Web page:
Airbus A340 plane lands on Antarctica for first time

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(Granthshala) – For the first time in history, an Airbus A340 aircraft has landed in Antarctica.
hi fly, a boutique airline, was behind Udaan. The company specializes in wet leases, meaning they hire both aircraft and air crew and are responsible for handling insurance, maintenance and other logistics.

Hi Fly 801 took off from Cape Town, South Africa on Tuesday, November 2.

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Captain Carlos Mirpuri sets foot on Antarctica.

Mark Bow / Hi Fly

The aircraft was commissioned by Wolf’s Fang, a new upscale adventure camp on the world’s southernmost continent, and brought much-needed supplies to the resort. Wolf’s Fang is a new project from the high-end Antarctica tourism company white desert,

The crew of Hi Fly 801 (and the return trip to Cape Town, Hi Fly 802) was led by Captain Carlos Mirpuri, who is also Hi Fly’s vice president.

Each flight took five and a half hours, and the team spent less than three hours on land, covering 2,500 nautical miles in Antarctica.

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Despite not technically being an airport, the Blue-Ice Runway on the Wolf’s Fang property is designated a Sea Level Airport. This means that only highly specialized crew can fly there due to the challenging conditions.

“The colder it is, the better,” Mipuri explained in his captain’s log.

“The grooving is carved along the runway by special equipment, and after cleaning and carving we get a sufficient braking coefficient; with the runway being 3,000 meters long, landing and stopping the heavy A340 on that airfield will not be a problem.”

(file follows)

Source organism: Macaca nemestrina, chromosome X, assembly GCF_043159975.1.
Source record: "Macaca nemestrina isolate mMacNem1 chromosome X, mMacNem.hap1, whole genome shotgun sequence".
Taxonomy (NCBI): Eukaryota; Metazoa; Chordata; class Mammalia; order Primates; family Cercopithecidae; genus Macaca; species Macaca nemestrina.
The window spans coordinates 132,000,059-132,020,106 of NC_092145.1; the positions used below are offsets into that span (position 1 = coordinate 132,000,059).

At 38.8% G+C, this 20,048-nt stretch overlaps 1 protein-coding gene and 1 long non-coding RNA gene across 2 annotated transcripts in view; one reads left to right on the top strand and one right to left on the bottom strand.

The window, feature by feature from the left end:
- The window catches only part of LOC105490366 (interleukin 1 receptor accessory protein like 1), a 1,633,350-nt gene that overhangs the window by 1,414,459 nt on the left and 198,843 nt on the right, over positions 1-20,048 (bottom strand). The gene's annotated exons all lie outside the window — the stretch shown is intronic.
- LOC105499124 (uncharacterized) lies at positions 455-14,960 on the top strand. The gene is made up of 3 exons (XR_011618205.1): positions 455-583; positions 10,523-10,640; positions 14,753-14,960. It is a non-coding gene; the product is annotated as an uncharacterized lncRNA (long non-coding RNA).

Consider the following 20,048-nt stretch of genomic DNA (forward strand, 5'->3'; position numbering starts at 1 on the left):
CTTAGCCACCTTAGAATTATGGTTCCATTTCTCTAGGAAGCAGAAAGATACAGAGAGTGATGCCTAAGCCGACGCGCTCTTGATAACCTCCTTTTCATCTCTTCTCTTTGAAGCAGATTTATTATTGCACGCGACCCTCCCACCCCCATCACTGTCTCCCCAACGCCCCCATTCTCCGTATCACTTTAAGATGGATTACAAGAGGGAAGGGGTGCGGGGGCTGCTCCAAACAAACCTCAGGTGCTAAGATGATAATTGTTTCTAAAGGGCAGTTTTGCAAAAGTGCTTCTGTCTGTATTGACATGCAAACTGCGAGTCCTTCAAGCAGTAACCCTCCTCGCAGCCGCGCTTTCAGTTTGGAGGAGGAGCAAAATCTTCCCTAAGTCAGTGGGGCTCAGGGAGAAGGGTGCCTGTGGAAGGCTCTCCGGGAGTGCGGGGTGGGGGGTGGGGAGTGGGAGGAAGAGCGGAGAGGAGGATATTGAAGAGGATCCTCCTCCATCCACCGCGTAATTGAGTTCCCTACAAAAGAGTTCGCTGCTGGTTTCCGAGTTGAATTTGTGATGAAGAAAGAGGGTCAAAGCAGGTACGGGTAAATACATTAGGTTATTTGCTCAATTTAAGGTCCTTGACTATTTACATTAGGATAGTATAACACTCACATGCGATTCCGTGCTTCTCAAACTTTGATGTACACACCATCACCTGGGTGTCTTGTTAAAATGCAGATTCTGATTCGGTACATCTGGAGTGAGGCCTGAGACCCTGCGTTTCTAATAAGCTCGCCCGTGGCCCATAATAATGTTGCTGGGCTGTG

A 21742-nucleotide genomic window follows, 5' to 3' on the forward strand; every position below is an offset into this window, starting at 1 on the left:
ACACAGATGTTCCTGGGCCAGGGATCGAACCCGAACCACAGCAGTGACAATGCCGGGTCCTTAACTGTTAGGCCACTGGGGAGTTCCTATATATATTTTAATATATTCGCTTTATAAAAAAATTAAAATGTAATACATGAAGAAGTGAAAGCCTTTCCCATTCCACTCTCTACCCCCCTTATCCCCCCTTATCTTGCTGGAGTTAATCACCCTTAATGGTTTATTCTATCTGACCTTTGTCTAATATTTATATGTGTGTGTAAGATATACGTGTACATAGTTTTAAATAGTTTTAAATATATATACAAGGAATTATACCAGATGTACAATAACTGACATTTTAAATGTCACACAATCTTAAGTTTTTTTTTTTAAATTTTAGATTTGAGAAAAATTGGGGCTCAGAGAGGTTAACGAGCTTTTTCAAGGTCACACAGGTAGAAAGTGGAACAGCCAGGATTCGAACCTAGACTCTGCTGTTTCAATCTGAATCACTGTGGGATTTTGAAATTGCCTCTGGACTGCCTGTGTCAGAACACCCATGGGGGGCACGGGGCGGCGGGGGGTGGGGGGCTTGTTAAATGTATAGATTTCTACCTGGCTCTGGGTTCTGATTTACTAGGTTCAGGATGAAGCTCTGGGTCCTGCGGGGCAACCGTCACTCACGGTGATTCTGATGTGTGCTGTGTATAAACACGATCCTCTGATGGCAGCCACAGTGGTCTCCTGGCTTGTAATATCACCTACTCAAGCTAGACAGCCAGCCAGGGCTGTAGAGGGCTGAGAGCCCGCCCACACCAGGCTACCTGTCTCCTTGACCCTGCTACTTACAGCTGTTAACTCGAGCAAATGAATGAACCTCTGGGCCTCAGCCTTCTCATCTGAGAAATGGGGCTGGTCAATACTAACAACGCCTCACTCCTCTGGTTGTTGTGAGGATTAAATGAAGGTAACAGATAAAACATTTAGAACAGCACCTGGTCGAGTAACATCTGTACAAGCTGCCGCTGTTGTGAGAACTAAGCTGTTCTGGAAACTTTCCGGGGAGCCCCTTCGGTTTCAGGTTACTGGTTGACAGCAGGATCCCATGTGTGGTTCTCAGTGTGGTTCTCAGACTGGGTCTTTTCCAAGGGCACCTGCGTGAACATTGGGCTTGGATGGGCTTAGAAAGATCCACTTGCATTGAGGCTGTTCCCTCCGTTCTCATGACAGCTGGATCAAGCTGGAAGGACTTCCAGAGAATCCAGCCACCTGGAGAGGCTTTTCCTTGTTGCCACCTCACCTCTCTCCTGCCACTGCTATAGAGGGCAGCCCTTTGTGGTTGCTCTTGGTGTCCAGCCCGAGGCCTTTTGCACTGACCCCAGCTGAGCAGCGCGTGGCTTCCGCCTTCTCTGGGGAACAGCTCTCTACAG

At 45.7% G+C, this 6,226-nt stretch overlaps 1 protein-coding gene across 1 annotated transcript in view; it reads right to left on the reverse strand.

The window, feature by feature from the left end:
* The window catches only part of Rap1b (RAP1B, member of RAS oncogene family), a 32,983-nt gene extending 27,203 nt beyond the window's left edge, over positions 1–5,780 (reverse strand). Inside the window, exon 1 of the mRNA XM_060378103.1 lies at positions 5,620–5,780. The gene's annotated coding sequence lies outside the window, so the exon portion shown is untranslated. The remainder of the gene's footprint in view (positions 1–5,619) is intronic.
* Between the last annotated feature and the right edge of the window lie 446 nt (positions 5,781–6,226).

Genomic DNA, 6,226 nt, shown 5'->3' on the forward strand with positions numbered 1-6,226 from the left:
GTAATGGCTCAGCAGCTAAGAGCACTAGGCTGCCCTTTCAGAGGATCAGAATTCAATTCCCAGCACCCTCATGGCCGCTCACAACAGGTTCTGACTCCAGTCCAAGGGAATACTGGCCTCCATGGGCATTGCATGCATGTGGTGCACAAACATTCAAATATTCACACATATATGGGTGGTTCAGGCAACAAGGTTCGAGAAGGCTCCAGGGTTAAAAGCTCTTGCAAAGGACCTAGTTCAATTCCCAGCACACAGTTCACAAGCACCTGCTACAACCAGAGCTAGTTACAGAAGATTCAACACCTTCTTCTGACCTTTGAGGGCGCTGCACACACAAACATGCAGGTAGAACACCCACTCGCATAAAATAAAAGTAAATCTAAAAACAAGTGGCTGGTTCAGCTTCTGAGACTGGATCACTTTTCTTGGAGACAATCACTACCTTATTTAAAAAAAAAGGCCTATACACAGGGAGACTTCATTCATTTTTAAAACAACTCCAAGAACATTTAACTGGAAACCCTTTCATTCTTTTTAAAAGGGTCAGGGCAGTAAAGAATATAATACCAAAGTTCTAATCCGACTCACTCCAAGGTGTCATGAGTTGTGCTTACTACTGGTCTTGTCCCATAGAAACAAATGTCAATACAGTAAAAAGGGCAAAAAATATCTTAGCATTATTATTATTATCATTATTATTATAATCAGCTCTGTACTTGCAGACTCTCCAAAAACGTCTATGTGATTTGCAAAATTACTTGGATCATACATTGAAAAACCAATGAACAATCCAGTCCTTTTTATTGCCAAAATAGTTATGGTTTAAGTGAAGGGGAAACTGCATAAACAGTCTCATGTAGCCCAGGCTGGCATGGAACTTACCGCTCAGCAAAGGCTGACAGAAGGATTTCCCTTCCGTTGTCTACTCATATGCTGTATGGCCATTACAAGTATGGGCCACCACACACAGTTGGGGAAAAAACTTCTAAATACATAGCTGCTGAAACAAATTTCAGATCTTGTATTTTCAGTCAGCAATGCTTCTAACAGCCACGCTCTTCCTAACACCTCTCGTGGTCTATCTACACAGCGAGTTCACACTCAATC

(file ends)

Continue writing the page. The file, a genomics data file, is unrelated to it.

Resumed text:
Although blue ice is gorgeous, it’s also a concern for pilots because of its glare.

Mipuri said: “The reflection is tremendous, and the proper eyewear helps you adjust your eyes between the outside view and the instrumentation. The non-flight pilot has an important role to play in making normal and additional callouts, especially late in the approach.” in stages.”

Hi Fly 801 approaches snow runway.

Hi Fly 801 approaches snow runway.

Mark Bow / Hi Fly

The first recorded flight to Antarctica was the Lockheed Vega 1 monoplane in 1928, piloted by George Hubert Wilkins, an Australian military pilot and explorer. He took off from Deception Island in the South Shetland Islands. The project was funded by wealthy American publishing tycoon William Randolph Hearst.

Short exploratory flights like these were how scientists and cartographers gained important information about Antarctica’s topography.

To date, there is no airport on the White Continent, but there are 50 landing strips and runways.

Australia and South Africa are just two of the global powers interested in Antarctica.

as aviation website simple flight Of note, the Russian Antarctic Research Station conducted half a dozen test flights for its 3,000-foot Blue Ice runway between 2019 and 2020. They were also carried by wide-bodied aircraft.

Since most people reach the White Continent via ship, seeing the A340 landing on an ice runway is certainly dramatic – and means more landings like this are likely to happen in the future.

Image of an Airbus 340 by Mark Bow, courtesy of Hi Fly.


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